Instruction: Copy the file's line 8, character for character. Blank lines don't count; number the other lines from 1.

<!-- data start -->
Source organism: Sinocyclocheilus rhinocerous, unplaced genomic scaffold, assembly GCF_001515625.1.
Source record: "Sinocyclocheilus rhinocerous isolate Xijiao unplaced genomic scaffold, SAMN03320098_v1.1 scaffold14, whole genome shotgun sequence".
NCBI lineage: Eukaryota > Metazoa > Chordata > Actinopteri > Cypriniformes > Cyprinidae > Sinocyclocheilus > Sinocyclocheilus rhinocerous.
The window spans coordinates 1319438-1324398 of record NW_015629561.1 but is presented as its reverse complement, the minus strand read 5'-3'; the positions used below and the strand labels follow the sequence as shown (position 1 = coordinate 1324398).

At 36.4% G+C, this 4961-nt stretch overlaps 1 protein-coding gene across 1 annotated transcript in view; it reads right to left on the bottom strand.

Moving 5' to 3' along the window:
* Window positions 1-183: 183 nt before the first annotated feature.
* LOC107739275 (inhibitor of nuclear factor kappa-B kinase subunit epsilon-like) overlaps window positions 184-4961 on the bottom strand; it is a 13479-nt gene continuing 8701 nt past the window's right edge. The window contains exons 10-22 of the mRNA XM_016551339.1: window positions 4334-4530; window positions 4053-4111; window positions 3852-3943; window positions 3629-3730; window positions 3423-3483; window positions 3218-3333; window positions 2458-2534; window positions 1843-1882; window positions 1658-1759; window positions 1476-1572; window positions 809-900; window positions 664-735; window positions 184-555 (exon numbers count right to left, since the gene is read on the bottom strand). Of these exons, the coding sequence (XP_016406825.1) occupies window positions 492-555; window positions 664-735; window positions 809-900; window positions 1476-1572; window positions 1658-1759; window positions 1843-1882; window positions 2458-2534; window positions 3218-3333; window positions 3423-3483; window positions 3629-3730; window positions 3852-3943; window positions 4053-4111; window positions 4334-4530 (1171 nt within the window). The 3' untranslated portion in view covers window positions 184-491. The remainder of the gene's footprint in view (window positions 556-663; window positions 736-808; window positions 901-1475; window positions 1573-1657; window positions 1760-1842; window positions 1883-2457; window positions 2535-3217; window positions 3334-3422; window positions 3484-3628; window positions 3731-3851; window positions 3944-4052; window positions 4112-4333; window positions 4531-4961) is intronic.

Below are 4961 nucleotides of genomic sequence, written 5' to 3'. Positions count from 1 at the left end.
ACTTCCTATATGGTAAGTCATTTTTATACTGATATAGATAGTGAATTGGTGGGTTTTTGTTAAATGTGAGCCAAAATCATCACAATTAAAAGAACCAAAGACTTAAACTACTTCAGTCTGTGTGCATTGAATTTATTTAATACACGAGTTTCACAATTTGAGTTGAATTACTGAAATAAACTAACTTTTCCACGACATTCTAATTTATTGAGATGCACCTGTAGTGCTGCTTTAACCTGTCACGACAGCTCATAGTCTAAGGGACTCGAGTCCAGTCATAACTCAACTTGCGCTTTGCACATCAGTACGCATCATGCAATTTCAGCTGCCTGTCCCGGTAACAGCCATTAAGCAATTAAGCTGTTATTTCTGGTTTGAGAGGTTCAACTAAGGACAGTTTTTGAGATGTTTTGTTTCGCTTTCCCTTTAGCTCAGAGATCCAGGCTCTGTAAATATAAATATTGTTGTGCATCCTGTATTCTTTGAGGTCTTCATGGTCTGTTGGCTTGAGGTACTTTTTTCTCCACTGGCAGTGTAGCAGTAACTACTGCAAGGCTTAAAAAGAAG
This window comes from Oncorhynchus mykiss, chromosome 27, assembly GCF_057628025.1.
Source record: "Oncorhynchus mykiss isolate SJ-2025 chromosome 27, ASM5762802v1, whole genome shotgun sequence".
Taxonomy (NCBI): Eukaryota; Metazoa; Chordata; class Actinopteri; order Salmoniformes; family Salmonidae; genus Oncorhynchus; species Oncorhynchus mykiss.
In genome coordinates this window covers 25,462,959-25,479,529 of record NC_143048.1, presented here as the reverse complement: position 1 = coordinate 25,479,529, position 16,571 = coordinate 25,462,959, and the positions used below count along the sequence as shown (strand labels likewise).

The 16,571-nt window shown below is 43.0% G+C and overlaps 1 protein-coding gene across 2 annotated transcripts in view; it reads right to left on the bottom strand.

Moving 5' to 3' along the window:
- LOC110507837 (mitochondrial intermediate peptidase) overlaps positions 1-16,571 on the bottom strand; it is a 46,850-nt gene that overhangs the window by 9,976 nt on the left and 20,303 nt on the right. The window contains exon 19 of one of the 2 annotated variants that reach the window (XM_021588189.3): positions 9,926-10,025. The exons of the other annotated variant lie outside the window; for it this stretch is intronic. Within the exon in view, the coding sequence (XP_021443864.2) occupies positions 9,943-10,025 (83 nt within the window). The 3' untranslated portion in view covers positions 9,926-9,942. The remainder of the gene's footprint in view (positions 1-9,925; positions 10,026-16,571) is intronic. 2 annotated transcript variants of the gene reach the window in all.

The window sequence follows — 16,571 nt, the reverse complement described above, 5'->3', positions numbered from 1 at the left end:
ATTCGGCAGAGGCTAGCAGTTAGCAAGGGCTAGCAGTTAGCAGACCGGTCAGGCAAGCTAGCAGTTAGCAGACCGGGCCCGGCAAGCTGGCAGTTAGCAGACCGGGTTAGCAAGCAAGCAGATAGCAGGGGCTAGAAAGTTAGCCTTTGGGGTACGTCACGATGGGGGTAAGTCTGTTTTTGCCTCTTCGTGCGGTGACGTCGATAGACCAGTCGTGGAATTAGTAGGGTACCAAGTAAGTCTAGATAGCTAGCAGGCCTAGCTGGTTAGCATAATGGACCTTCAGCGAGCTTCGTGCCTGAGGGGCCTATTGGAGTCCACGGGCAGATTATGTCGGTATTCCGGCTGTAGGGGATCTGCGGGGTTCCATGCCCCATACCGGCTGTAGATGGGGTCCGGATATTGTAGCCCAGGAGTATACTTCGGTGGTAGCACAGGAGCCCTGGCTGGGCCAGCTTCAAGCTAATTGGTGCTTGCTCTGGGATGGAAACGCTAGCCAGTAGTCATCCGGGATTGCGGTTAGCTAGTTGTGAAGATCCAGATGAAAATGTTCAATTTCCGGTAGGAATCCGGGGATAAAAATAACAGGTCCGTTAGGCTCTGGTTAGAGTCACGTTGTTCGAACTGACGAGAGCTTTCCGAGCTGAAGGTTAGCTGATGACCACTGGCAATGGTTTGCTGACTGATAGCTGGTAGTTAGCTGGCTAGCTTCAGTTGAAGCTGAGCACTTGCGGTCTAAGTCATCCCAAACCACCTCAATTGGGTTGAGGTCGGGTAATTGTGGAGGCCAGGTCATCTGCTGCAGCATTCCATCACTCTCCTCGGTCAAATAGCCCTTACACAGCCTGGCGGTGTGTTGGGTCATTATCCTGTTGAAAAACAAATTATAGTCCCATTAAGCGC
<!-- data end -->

* LOC107739275 (inhibitor of nuclear factor kappa-B kinase subunit epsilon-like) overlaps window positions 184-4961 on the bottom strand; it is a 13479-nt gene continuing 8701 nt past the window's right edge. The window contains exons 10-22 of the mRNA XM_016551339.1: window positions 4334-4530; window positions 4053-4111; window positions 3852-3943; window positions 3629-3730; window positions 3423-3483; window positions 3218-3333; window positions 2458-2534; window positions 1843-1882; window positions 1658-1759; window positions 1476-1572; window positions 809-900; window positions 664-735; window positions 184-555 (exon numbers count right to left, since the gene is read on the bottom strand). Of these exons, the coding sequence (XP_016406825.1) occupies window positions 492-555; window positions 664-735; window positions 809-900; window positions 1476-1572; window positions 1658-1759; window positions 1843-1882; window positions 2458-2534; window positions 3218-3333; window positions 3423-3483; window positions 3629-3730; window positions 3852-3943; window positions 4053-4111; window positions 4334-4530 (1171 nt within the window). The 3' untranslated portion in view covers window positions 184-491. The remainder of the gene's footprint in view (window positions 556-663; window positions 736-808; window positions 901-1475; window positions 1573-1657; window positions 1760-1842; window positions 1883-2457; window positions 2535-3217; window positions 3334-3422; window positions 3484-3628; window positions 3731-3851; window positions 3944-4052; window positions 4112-4333; window positions 4531-4961) is intronic.